Know Your Reel Sizes (Pros & Cons Of 1000 vs 2500 vs 3000 Reels)


Here’s something that’s really surprised me: reels in the 1000 class have been flying off of the shelves recently.

For years, we (and most other inshore anglers) have mainly used 2500 or 3000 series reels when inshore saltwater fishing, but this new wave of 1000 reel buyers is really coming on strong.

So what’s the big deal about 1000 series reels?

Are they better than the 2500s?

Can they still handle the redfish, trout, and snook you find in our inshore waters?

That’s exactly what we’re going to cover today as we break down the differences between 1000 vs. 2500 vs. 3000 class reels.

There are pros and cons of each size that could affect your casting ability, fish-catching ability, and even your health!

You can watch the video version of this podcast below (which I recommend since Luke does a few on-screen demonstrations), listen to the audio version by clicking the play button underneath it, or listen to it on iTunes, Stitcher, or Spotify.

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Inshore Spinning Reel Sizes [VIDEO]

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Inshore Spinning Reel Sizes [PODCAST]

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Fishing Gear Experiments:

Why People Like 1000 Series Reels 

Let’s tackle the big question most people have about these smaller reels: can they actually handle big redfish, snook, and trout?

Yes, they absolutely can!

They can provide enough drag and, assuming you’re using 10 lb. braid (which you should be), they have enough line capacity to handle nearly any fish you can find in our inshore waters.

The other big advantage of these reels is that they’re very light.

The Daiwa Fuego 1000 is 0.9 ounces lighter than the 3000 of the same reel.

And you’d be surprised at how much difference even just 0.9 ounces makes over the course of hundreds of casts and several hours of fishing.

1000 vs. 2500/3000 Reels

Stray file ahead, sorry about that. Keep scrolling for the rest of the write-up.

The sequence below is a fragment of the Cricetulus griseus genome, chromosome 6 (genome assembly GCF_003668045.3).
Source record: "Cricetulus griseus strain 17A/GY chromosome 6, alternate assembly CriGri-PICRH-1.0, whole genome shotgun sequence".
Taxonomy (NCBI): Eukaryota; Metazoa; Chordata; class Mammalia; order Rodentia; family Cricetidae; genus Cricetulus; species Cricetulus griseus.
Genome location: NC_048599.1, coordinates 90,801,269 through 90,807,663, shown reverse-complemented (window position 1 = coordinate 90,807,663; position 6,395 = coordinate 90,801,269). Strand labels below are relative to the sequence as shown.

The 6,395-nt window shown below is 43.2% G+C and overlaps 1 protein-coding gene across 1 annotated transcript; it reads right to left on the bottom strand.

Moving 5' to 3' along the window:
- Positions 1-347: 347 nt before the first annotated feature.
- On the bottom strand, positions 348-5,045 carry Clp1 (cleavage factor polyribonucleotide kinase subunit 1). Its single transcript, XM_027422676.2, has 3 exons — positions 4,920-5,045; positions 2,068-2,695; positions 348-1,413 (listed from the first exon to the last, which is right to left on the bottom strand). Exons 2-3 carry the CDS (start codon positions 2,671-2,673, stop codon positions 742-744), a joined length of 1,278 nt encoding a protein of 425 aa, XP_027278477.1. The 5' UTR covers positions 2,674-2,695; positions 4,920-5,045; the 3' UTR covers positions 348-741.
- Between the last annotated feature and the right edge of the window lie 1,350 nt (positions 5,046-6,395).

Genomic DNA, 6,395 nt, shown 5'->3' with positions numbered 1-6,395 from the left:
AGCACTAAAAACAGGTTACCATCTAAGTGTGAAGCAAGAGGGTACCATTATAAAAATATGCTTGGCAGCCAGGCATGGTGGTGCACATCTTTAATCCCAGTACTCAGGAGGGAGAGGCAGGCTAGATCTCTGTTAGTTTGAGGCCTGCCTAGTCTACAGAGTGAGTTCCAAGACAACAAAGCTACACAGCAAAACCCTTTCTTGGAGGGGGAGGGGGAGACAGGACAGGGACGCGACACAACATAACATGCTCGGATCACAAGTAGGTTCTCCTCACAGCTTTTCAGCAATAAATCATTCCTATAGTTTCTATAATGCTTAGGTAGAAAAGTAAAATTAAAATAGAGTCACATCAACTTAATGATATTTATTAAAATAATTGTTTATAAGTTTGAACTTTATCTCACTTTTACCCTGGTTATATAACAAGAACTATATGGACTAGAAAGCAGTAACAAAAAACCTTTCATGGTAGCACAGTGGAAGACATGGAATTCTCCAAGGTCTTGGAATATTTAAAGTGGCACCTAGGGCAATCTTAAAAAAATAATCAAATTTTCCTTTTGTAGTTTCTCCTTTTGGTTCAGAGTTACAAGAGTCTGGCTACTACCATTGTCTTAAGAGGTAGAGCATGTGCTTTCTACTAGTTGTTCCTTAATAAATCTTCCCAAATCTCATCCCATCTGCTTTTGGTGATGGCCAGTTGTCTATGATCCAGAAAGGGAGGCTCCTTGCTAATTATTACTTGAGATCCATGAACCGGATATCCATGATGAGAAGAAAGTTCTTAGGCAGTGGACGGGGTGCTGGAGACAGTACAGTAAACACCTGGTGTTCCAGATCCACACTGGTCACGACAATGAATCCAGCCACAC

Here’s a quick rundown of how these reels compare in some of the more important categories:

Casting ability: the 3000 casts slightly farther than the 1000 (see this experiment here).

Price: pricing between the 1000 to the 3000 is the same or similar, depending on the brand (usually, when you get above the 3000 is when the price increases).

Weight: the 1000 is lighter than the other models, which is an advantage, especially for people using artificial lures.

Wind knots: the 1000 most likely will get more wind knots because there are more coils coming off of the thinner spool.

2500 vs. 3000 Reels

Now that you know what the differences between 1000 series reels and the 2500/3000 reels, what about the difference between the 2500 and 3000 reels?

Well, they’re very similar.

The weight and spool diameter are usually very close (if not the same) but the biggest difference is often the size of the arbor, which is the center of the spool where you tie your line to.

With 3000 series reels, the arbor is usually smaller, which lets the reel have more line capacity.

Rods vs. Reels: Which Is More Important?

The three core factors when it comes to your setup (not including bait) are:

  1. Rod
  2. Line
  3. Reel

And the above list is in terms of importance, too.

All the reel does is let line out, retrieve it back in, and provide drag.